For six months or more, you keep a leash on your writing. You write for the most part about telecom, with diversions into other infrastructure sectors. You keep it factual and devoid of metaphors (though you indulge yourself with a PJ every so often). And what happens? The minute you decide to spice things up a little with some dramatic flourishes, you get accused of condescendation1.
Oh well. I suppose it was my fault for not being as explicit as I could have been. So let’s dive into the clarification.
Starting out, I am not accusing anybody who finds the ad objectionable of being leftist, or a fool. In fact, there are two aspects to this. First, I am only talking about the three people who have linked the ads, not everyone who dislikes them. Second, I am not calling them leftists, or fools. Nor am I saying that they are opposed to liberalisation. What I am saying that they exhibit the same behaviour that religious people do.
Now, let’s talk about why I’m saying that.
There is an undercurrent in all of the posts that I linked to that it is wrong to use the images of the poor. It exploits them, commodifies them even.
That it’s ok to use poverty in a patronising fashion, like a commodity, make a joke about it.
Millions of men and women in this country — who are NOT thieves — spend their whole lives doing backbreaking, soul-killing work, and remain pretty much in a cashless world — while we lucky few can buy things with plastic cards. Let’s make jokes about their misery on top of it.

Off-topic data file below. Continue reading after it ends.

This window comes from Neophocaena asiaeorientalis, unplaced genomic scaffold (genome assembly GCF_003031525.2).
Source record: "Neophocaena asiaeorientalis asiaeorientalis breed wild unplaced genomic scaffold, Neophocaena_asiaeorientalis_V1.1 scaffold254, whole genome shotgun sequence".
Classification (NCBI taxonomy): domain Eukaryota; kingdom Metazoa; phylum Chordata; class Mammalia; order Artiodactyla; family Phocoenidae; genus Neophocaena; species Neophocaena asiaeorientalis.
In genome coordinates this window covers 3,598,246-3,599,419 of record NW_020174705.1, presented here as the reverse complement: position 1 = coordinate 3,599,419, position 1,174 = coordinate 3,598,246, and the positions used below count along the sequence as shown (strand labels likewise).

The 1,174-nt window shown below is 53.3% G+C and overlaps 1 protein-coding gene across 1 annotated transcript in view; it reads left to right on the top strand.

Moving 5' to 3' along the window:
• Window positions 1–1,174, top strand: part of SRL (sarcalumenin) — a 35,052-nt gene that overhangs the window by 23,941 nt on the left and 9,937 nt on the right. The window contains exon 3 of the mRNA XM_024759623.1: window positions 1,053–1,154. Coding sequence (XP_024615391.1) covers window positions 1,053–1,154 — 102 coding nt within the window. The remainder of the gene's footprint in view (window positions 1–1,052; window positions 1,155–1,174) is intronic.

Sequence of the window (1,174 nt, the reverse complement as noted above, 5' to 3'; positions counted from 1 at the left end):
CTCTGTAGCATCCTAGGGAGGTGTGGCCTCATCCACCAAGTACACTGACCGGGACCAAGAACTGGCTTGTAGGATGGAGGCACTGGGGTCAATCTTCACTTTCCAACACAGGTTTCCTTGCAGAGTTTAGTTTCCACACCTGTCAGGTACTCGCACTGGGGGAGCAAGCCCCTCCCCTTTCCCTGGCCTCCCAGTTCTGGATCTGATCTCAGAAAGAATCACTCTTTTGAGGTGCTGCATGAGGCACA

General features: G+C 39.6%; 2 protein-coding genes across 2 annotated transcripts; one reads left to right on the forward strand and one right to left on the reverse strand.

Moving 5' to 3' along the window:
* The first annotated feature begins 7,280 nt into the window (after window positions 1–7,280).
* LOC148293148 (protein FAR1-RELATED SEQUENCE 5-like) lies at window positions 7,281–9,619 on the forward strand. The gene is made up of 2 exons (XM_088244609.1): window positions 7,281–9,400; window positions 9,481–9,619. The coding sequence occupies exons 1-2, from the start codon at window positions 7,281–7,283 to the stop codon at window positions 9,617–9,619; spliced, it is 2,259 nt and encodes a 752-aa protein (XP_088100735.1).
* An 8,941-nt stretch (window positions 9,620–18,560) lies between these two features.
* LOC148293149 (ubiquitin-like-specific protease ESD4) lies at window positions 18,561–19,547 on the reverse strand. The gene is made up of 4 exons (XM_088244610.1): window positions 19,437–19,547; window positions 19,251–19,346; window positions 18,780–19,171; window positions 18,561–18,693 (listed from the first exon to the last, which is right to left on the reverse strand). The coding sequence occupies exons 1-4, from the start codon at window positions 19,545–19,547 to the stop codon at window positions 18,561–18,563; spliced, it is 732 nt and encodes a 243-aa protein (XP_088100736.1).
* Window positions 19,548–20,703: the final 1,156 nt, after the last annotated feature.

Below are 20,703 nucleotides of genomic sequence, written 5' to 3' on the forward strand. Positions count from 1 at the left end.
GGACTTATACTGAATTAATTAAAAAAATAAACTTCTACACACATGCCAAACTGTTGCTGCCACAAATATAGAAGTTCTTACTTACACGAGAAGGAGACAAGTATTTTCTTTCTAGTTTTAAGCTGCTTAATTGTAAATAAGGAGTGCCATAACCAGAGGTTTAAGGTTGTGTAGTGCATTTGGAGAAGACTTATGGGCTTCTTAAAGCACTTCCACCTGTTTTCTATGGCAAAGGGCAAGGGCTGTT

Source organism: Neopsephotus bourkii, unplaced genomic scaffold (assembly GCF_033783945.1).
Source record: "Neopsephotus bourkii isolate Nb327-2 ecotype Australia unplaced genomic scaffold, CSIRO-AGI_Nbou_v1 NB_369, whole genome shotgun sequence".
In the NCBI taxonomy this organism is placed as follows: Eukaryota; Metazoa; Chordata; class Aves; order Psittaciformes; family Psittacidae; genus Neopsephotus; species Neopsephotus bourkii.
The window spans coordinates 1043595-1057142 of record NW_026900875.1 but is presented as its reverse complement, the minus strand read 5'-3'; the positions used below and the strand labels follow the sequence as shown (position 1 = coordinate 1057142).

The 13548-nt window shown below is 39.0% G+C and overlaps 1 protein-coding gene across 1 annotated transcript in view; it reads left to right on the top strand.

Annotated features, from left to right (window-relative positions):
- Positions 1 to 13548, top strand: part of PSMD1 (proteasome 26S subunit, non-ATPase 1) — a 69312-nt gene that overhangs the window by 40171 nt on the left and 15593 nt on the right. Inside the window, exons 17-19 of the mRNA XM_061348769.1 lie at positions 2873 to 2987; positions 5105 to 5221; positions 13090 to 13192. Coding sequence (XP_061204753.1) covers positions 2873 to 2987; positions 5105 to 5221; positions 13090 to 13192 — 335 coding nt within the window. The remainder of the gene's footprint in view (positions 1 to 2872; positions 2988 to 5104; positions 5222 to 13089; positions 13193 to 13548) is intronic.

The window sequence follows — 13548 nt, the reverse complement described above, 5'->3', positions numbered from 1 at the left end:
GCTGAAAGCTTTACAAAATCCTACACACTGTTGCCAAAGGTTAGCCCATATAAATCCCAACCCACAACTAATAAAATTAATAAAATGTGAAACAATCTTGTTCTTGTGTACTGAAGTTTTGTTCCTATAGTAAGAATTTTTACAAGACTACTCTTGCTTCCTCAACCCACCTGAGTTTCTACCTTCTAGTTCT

My first question: so?
We commodify other people and make jokes about them all the time. The Coke ads have been stereotyping a bunch of ethnic communities for two years now. The new Airtel hoarding for their One rupee plan shows a Sardar and a Bharatnatyam dancer. Isn’t that commodification, when you pick people only for the fact that they live far apart and help you point out that distance has died?
So, MumbaiGirl, what is so special about the poor that you want to make an exception for them? This is the veneration I’m talking about. It’s the same sort of veneration that makes Hindu NRIs claim that you can’t put Ganesh on a thong, or Muslims infuriated when someone publishes cartoons of Mohammed. Or Parsis when Oliver Stone uses a Zoroastrian symbol in Alexander. Or Christians when The Last Temptation of Christ is made. Yes, not all these cases lead to rioting or burning embassies, but the underlying argument is the same: that only some people have the right to decide what is a tasteful and correct use of a particular symbol.
And now my second question, which should hopefully explain the later commandments.
Who is more patronising: the copyrighters of the ads, or the people who take offense on behalf of the poor? The ones who make fun of people, or the ones who think that people cannot judge for themselves whether to be offended or not, and need somebody to spring to their defence? By what authority do they assume the right to take offense on behalf of someone who may not even have seen the ad? Are the poor their property that they must worry about their welfare?
This is the other way in which these posts have resembled religion. They assume the right to take offense on behalf of someone or something, no matter whether that someone or something is alive to care, or dead, or a symbol, or non-existent, or supremely indifferent. Just like the outrage felt by ‘Hindu pride’ when MF Hussain draws Saraswati. It is perhaps worse, because these posts reduce the poor to symbols, instead of people.
1Condescendation is a physical process unique to Infamous Cartel Members. It’s what happens when you’re so cool that the waves of your condescenscion solidify around you in a frosty condensate.